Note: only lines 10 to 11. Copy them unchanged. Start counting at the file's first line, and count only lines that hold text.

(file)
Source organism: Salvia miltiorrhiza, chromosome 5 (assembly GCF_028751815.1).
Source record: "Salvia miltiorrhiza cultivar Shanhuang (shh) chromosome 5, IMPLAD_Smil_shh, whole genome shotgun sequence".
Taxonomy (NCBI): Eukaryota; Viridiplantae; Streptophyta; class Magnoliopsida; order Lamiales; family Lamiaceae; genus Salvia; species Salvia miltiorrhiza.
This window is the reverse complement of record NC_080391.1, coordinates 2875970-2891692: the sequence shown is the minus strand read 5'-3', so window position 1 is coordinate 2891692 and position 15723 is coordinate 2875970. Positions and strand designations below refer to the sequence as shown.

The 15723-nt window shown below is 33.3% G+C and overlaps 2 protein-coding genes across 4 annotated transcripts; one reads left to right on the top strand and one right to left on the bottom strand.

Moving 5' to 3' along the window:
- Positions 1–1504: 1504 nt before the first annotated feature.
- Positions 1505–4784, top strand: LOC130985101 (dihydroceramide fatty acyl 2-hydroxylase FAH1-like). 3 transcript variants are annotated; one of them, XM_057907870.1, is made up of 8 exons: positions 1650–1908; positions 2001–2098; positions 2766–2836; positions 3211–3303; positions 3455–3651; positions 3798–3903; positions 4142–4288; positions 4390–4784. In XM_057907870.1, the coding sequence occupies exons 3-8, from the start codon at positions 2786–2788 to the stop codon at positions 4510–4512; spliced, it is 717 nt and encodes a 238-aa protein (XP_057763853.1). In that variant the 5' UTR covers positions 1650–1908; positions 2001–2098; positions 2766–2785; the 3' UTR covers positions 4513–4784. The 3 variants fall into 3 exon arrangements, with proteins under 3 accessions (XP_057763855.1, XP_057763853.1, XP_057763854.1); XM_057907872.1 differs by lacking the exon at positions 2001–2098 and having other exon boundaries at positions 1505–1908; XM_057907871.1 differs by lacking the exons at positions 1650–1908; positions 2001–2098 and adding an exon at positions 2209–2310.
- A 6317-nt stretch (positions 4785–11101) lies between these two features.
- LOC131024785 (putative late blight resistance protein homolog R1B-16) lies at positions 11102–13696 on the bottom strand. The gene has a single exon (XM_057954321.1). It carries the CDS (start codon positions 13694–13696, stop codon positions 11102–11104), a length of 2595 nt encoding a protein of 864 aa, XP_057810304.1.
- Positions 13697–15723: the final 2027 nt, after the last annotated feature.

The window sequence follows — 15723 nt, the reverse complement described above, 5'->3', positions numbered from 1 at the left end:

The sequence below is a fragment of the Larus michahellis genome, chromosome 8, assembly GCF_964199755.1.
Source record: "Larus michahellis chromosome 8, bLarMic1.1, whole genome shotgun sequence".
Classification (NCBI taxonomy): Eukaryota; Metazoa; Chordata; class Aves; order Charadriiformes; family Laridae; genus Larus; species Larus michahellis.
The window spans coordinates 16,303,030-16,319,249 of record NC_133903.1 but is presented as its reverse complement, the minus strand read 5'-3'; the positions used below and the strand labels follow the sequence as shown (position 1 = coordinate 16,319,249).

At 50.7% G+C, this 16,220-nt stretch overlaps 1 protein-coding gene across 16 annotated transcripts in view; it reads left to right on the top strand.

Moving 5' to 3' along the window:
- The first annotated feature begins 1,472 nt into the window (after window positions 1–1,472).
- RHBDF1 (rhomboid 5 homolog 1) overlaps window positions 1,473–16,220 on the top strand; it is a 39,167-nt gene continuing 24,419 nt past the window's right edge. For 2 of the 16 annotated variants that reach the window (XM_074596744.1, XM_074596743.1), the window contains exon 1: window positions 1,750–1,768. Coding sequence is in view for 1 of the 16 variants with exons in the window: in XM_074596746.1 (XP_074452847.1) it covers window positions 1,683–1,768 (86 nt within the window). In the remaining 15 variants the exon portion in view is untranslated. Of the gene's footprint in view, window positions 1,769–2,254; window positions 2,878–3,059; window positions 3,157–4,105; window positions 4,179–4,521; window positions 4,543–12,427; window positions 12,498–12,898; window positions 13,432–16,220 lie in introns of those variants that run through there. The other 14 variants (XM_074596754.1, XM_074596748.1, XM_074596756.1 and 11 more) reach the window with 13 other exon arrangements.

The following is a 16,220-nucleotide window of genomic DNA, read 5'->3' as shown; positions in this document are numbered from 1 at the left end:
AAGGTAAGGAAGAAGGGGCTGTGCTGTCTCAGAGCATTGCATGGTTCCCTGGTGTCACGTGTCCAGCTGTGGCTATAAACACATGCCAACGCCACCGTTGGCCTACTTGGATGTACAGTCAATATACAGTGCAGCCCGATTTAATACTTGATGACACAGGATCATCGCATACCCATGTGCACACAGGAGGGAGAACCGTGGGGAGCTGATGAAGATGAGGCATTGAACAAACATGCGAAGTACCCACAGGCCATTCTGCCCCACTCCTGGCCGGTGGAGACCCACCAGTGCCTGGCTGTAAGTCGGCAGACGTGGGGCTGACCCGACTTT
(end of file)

- LOC131024785 (putative late blight resistance protein homolog R1B-16) lies at positions 11102–13696 on the bottom strand. The gene has a single exon (XM_057954321.1). It carries the CDS (start codon positions 13694–13696, stop codon positions 11102–11104), a length of 2595 nt encoding a protein of 864 aa, XP_057810304.1.
- Positions 13697–15723: the final 2027 nt, after the last annotated feature.